Belt Creek winds through the serpentine canyon of Sluice Boxes State Park, 30 miles southeast of Great Falls. From the headwaters at Kings Hill to the mouth at the Missouri River, Belt Creek has gained a reputation for producing above average sized fish. With its healthy populations of rainbow, cutthroat, brook, and brown trout, anglers will not be disappointed. The creek can be fished on most sections fairly well all the way to its confluence with the Missouri River just up river from the Missouri River access called Widow’s Coulee.
The Dearborn River is a tributary of the Missouri River that is a popular destination for whitewater rafting and fly fishing for rainbow and cutthroat trout. The upper stretch of the river, which lies in the Bob Marshall Wilderness, is only accessible by foot but a heavily used hiking trail parallels the river, allowing for excellent access for anglers. For the lower portion of the river, wade anglers can take a short hike up or down from several access site to allow for solitude and waters that receive little to no fishing pressure.
Grab your pole for rainbow trout, kokanee salmon, walleye, and perch. This area provides great opportunities for boating, riding, swimming, wildlife observation, hiking, and fishing. Holter offers three sites for camping and day use (Holter Lake, Log Gulch, and Departure Point Recreation sites) includes 140 camping units; 25 day-use units; 3 designated swimming areas and 2 multi-lane boat ramps.
Lower Missouri River
Just 30 minutes northeast from Great Falls is scenic Fort Benton with excellent opportunities and access to fish from the shore or boat for northern pike, walleye, catfish, smallmouth bass, and trout. River fishing is both challenging and pleasurable and this stretch of the Missouri provides fishermen with a variety of potential fish to catch as well as a variety of methods in which to do so.
The Marias River, below Tiber Reservoir (also called Lake Elwell), is really off the beaten path. Not many anglers are willing to brave the gumbo-laden roads and two-tracks to get there. But this one is worth a little effort to cast your fly rod. The 12-mile stretch of the Marias River below the dam has some very nice-sized brown trout and rainbows as well. The 5,845-acre Marias River Wildlife Management Area can only be accessed by vehicle on its west side. A parking lot is perched on a bluff above the river. From there, people can hike about a half mile to the tail waters. Otherwise, there is no vehicle access.
Seven miles west of Augusta on Benchmark Road, the Nilan Reservoir lies in the middle of the beautiful grasslands found to the east of the Rocky Mountain Front. The reservoir offers a great variety to fish: largemouth bass, smallmouth bass, crappie, walleye, catfish, sunfish, perch, walleye, sauger, white bass, and more. Fishing and boating may be enjoyed on the lake with a boat launch provided. Camping is permitted but the facilities are limited to restrooms.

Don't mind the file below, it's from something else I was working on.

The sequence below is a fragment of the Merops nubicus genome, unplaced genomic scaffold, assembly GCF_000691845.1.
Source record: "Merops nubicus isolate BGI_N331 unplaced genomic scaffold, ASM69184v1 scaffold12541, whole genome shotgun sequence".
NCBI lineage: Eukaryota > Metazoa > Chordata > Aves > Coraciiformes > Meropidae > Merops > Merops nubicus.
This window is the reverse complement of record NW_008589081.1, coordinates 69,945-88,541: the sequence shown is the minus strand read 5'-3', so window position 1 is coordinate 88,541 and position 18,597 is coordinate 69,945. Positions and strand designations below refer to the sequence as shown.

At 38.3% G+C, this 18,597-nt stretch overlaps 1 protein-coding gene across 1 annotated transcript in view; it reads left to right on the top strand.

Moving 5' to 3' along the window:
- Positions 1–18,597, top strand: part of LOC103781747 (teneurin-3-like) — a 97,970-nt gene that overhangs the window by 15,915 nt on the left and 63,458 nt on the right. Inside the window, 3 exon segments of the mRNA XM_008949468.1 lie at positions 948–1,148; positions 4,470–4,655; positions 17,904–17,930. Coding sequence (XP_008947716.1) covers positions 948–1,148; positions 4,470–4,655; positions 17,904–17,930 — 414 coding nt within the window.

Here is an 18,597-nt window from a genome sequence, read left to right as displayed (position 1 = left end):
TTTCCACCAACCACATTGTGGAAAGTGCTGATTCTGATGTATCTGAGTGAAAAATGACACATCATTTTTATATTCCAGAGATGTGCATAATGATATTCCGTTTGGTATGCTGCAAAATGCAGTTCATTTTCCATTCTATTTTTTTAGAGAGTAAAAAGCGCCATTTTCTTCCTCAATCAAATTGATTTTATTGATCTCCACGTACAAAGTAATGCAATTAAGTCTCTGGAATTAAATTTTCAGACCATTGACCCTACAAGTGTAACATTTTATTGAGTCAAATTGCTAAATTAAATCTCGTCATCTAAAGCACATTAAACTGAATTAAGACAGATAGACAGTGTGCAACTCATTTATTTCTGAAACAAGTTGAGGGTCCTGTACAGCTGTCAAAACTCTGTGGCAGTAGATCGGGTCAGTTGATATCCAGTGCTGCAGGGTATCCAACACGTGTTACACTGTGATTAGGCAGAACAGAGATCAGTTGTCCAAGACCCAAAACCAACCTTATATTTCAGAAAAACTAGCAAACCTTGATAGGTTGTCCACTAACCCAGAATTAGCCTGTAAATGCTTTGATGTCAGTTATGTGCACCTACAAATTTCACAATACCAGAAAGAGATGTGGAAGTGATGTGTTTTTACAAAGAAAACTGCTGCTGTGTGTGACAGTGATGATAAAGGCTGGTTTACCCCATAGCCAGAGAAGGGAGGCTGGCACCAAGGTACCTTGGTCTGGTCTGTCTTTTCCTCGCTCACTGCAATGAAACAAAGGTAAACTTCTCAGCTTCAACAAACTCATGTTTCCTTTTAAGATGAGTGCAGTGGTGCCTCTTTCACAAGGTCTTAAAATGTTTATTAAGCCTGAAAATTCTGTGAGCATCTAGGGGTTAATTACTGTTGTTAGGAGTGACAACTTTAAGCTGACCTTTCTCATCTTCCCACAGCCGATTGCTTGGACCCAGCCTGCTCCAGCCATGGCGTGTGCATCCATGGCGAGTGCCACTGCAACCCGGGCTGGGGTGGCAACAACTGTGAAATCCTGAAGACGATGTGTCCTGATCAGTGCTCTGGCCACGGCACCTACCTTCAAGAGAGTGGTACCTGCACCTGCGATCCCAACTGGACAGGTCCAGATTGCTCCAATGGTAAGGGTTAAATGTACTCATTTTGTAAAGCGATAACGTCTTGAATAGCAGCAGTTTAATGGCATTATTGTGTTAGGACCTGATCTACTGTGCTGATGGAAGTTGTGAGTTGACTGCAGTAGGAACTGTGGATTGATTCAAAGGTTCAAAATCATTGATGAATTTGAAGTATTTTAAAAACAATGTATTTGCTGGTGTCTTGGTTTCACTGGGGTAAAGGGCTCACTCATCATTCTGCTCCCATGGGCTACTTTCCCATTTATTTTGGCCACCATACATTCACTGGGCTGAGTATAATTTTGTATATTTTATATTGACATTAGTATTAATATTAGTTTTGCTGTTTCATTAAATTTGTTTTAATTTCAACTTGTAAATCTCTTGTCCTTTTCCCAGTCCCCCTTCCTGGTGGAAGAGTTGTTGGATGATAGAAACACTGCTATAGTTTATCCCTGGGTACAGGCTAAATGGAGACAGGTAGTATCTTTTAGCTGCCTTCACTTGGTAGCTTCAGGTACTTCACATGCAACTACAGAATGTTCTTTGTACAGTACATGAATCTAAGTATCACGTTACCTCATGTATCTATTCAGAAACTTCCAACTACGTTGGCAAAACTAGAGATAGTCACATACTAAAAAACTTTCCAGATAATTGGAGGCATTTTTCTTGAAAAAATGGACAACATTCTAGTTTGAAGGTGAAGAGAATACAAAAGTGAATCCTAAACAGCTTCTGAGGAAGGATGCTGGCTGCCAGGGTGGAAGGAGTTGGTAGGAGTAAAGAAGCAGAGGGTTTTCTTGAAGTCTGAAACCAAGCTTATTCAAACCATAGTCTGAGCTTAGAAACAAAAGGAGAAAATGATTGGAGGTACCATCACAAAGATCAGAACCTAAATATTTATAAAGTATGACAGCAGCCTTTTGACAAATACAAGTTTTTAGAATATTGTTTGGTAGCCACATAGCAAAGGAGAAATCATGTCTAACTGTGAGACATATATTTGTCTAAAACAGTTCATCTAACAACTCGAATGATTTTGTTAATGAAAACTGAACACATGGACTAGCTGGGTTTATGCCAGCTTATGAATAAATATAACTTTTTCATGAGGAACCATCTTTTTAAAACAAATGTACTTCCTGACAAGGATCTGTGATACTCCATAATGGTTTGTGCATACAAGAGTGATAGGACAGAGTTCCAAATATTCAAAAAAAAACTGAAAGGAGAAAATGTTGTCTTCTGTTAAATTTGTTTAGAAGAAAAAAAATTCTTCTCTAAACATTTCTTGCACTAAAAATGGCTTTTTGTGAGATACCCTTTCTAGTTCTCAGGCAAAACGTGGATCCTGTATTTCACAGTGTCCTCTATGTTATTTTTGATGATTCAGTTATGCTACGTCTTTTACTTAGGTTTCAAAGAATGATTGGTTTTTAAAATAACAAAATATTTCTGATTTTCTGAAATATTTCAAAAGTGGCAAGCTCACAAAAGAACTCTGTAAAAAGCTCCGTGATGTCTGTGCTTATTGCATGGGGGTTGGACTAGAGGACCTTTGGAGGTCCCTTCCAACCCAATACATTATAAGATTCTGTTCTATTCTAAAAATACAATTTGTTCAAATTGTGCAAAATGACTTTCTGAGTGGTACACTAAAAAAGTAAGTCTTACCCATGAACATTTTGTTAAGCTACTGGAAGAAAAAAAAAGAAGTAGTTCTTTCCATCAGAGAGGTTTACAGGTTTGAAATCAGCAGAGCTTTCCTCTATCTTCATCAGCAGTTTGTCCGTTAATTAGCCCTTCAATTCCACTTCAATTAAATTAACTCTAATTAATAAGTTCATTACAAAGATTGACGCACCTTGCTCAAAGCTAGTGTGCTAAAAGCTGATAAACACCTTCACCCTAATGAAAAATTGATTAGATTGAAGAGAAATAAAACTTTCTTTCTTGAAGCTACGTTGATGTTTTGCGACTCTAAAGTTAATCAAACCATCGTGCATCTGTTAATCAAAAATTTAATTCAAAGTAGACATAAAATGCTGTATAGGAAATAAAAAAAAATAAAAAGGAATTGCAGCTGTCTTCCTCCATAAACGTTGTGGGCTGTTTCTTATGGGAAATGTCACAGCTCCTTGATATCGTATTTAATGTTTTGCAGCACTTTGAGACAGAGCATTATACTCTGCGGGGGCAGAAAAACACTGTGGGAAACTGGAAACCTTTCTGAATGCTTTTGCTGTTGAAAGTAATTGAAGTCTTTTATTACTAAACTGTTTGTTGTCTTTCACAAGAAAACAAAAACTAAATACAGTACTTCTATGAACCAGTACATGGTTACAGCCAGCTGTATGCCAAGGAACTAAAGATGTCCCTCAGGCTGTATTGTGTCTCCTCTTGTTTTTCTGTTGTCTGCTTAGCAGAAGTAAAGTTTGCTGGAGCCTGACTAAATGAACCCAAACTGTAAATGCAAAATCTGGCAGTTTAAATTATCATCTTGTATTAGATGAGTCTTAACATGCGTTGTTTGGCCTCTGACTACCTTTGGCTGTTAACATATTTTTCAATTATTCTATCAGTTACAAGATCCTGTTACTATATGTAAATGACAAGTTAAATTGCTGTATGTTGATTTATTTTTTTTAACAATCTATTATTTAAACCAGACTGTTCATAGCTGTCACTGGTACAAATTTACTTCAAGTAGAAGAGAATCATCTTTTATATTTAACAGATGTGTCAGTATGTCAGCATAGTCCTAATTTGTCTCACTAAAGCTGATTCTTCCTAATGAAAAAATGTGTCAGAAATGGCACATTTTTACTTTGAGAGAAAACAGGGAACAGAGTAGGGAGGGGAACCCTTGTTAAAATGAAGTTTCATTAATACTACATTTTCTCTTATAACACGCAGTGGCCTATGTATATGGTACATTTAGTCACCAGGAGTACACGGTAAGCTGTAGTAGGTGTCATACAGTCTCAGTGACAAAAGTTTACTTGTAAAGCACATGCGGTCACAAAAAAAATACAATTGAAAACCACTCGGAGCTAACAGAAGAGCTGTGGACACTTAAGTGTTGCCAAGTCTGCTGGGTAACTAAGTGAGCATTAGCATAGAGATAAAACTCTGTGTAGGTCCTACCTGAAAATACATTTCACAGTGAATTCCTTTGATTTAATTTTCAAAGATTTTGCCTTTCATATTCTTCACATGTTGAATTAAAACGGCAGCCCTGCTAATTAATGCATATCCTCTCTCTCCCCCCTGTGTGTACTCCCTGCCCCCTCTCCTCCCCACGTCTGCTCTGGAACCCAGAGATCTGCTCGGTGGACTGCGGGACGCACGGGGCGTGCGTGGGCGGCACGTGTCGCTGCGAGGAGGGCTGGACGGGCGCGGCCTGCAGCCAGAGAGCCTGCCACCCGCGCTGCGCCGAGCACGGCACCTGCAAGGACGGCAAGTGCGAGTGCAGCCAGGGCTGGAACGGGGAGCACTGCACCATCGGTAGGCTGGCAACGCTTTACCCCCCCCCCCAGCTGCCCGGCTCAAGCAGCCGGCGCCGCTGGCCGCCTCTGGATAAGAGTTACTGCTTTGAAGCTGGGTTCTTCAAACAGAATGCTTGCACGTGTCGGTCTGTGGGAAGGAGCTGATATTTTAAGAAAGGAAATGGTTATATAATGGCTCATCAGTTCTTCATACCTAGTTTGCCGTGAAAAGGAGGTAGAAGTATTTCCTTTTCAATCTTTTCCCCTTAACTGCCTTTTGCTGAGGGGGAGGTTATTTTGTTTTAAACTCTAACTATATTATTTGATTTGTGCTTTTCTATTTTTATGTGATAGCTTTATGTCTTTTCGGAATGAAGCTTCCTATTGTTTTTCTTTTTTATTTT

The Sun River has excellent fly fishing above Gibson Reservoir, as well as, in the two forks that create the river, the South Fork Sun River and the North Fork Sun River. Both of these forks are located in the Bob Marshall Wilderness Complex so anglers will need to hike to reach these seldom fished waters. An angler who is willing to hike will enjoy a river with low fishing pressure and outstanding scenery in a remote setting. While the fish are not huge in these forks, fly fishing is not difficult, as the rainbows, cutthroats and brook trout will zap most flies thrown their way.
Just north of Great Falls (about 1.5 hour drive), residents and visitors can enjoy one of the most versatile recreational areas in Montana, Tiber Reservoir-Lake Elwell. The lake provides excellent year-round angling for walleye, northern and sauger pike, native trout, ling, perch, catfish and more. Some may even want to try their hand at bow fishing for carp that often exceed 20 pounds. For boaters and swimmers the area boasts over 178 miles of shore line, a marina, and five well-maintained boat ramps located strategically around the lake. There are also numerous campground areas.
Willow Creek Reservoir
Located about 15 miles southeast of Gibson Dam, the Willow Creek Reservoir offers 11 shoreline miles to fish for rainbow trout and kokanee salmon. Fishing and boating may be enjoyed on the lake with a boat launch provided. Camping is permitted but the facilities are limited to restrooms.